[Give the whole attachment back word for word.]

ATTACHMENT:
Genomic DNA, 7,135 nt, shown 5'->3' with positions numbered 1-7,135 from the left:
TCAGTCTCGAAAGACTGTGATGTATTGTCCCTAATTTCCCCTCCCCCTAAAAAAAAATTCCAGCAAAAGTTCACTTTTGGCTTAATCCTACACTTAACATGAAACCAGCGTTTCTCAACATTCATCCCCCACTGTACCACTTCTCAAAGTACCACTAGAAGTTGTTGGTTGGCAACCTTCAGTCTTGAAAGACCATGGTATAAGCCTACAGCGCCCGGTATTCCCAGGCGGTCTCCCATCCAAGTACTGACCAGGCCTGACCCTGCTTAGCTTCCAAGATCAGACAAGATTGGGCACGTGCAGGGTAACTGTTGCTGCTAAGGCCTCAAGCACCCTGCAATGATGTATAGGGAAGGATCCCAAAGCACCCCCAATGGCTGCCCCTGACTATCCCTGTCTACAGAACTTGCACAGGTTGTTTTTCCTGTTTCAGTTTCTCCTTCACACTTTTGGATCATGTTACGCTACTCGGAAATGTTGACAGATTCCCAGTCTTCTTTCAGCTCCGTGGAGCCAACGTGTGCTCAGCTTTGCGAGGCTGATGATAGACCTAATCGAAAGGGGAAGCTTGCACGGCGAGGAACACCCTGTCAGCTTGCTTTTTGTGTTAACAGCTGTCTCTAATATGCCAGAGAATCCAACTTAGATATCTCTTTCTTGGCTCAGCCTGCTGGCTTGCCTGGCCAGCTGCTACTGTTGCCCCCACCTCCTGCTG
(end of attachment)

Genomic DNA, 7,135 nt, shown 5'->3' with positions numbered 1-7,135 from the left:
TCAGTCTCGAAAGACTGTGATGTATTGTCCCTAATTTCCCCTCCCCCTAAAAAAAAATTCCAGCAAAAGTTCACTTTTGGCTTAATCCTACACTTAACATGAAACCAGCGTTTCTCAACATTCATCCCCCACTGTACCACTTCTCAAAGTACCACTAGAAGTTGTTGGTTGGCAACCTTCAGTCTTGAAAGACCATGGTATAAGCCTACAGCGCCCGGTATTCCCAGGCGGTCTCCCATCCAAGTACTGACCAGGCCTGACCCTGCTTAGCTTCCAAGATCAGACAAGATTGGGCACGTGCAGGGTAACTGTTGCTGCTAAGGCCTCAAGCACCCTGCAATGATGTATAGGGAAGGATCCCAAAGCACCCCCAATGGCTGCCCCTGACTATCCCTGTCTACAGAACTTGCACAGGTTGTTTTTCCTGTTTCAGTTTCTCCTTCACACTTTTGGATCATGTTACGCTACTCGGAAATGTTGACAGATTCCCAGTCTTCTTTCAGCTCCGTGGAGCCAACGTGTGCTCAGCTTTGCGAGGCTGATGATAGACCTAATCGAAAGGGGAAGCTTGCACGGCGAGGAACACCCTGTCAGCTTGCTTTTTGTGTTAACAGCTGTCTCTAATATGCCAGAGAATCCAACTTAGATATCTCTTTCTTGGCTCAGCCTGCTGGCTTGCCTGGCCAGCTGCTACTGTTGCCCCCACCTCCTGCTG